SGH & SKH Facing Surge in A&E Patients After COVID-19 Cluster in TTSH Emerged

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The accident and emergency department (A&E), as the name suggests, are for patients with medically urgent situations.

Residents know this, because the authorities constantly remind us of this fact.

And with the recent COVID-19 cluster in Tan Tock Seng Hospital (TTSH), you’d expect people to stay away from hospitals if their cases aren’t urgent.

But no.

SGH & SKH Facing Surge in A&E Patients After COVID-19 Cluster in TTSH Emerged

The Sengkang General Hospital (SKH) and the Singapore General Hospital (SGH) are urging people with non-critical conditions to avoid visiting their A&E departments, after the number of patients spiked in the last few days.

“We are seeing a high number of patients at our Emergency Department (A&E),” SKH said in a Facebook post on Saturday (1 May).

“Our wards are also running at full capacity at the moment. We request for you to seek medical care at a GP or polyclinic if your condition is not critical.”

SGH put up a Facebook post the day before, making the same request.

As a result of the spike in patients, both hospitals will allow only one companion for each patient.

Today (2 May), SGH also introduced changes to their visitor policy:

  • visitors, caregivers, or accompanying persons who have been admitted to or visited TTSH wards from 18 April 2021 onwards will not be allowed into the hospital
  • up to 5 visitors (including caregivers) are allowed for each patient per day
  • up to 2 visitors (including caregivers) are allowed for each patient in the ward (excluding Isolation, Labour and Neonatal Wards) at any one time during the visiting hours of 12pm to 2pm and 5pm to 8.30pm
  • no visitors are allowed for suspected or confirmed COVID-19 patients in the isolation wards (including ARI ward)

When TODAY contacted both hospitals for reasons behind the new measures, they said it was to control crowd flow and ensure there are sufficient healthcare facilities for those who really need it.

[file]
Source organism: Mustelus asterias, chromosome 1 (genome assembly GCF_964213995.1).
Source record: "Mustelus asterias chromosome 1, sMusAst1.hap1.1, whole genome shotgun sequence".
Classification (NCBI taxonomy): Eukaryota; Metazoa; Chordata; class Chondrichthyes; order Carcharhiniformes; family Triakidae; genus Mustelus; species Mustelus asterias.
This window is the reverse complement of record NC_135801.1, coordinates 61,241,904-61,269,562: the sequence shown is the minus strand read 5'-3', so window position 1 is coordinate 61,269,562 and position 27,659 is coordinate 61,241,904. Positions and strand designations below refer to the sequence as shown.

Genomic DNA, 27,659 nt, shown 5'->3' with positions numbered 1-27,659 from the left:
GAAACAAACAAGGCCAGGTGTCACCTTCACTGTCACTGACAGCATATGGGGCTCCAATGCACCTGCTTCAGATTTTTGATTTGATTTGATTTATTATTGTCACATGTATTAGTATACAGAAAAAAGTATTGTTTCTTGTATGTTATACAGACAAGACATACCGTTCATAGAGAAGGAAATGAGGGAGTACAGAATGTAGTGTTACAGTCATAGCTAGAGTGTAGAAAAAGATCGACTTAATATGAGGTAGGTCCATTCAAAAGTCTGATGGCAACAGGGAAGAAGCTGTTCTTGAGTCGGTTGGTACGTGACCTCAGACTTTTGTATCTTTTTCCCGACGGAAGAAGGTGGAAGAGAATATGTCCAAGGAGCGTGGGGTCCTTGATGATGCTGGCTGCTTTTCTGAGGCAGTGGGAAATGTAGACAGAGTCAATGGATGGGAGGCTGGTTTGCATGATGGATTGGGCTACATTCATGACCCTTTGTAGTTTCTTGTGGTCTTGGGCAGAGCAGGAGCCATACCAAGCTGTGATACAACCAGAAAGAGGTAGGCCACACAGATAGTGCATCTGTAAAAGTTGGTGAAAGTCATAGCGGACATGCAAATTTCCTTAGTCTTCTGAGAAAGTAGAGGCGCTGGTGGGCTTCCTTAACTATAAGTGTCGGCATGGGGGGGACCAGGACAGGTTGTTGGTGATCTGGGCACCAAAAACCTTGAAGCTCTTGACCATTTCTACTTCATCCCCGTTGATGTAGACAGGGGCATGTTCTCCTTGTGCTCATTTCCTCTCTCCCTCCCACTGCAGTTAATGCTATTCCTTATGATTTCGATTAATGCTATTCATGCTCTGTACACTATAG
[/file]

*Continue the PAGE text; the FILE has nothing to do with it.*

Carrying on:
According to an SKH spokeswoman, non-critical cases make up about half the total cases seen at the emergency department.

“We would like to remind the public to seek medical treatment at the emergency department only for serious, urgent, and life-threatening emergencies,” the spokeswoman said.

Patients Diverted to Other Hospitals Away From TTSH

Unless you’ve been too lazy to pay your internet bills (like me), you’re probably aware of the COVID-19 cluster at TTSH.


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Ever since a 46-year-old nurse tested positive for COVID-19 on Wednesday (28 Apr), 15 others have been found to be carrying the virus.

One of the patients who got infected in the cluster, an 88-year-old woman, died from COVID-19 complications.

To contain the outbreak, TTSH introduced several precautionary measures, including barring visitors except for critically ill patients.

The hospital announced that they will defer all elective patients – patients who ask to be admitted – except for urgent cases.

Accident and emergency cases that are not life-threatening have also been diverted away from TTSH to other hospitals.

When TODAY visited SKH and SGH recently, patients in the A&E departments said the waiting times weren’t anything out of the ordinary, and the area certainly wasn’t crowded.

So you go to social media and it appears that everyone is agreeing with your views. Watch this video to the end and you’d realise that there’s a disturbing reason behind this:

Featured Image: Skyrig Media/ Shutterstock.com

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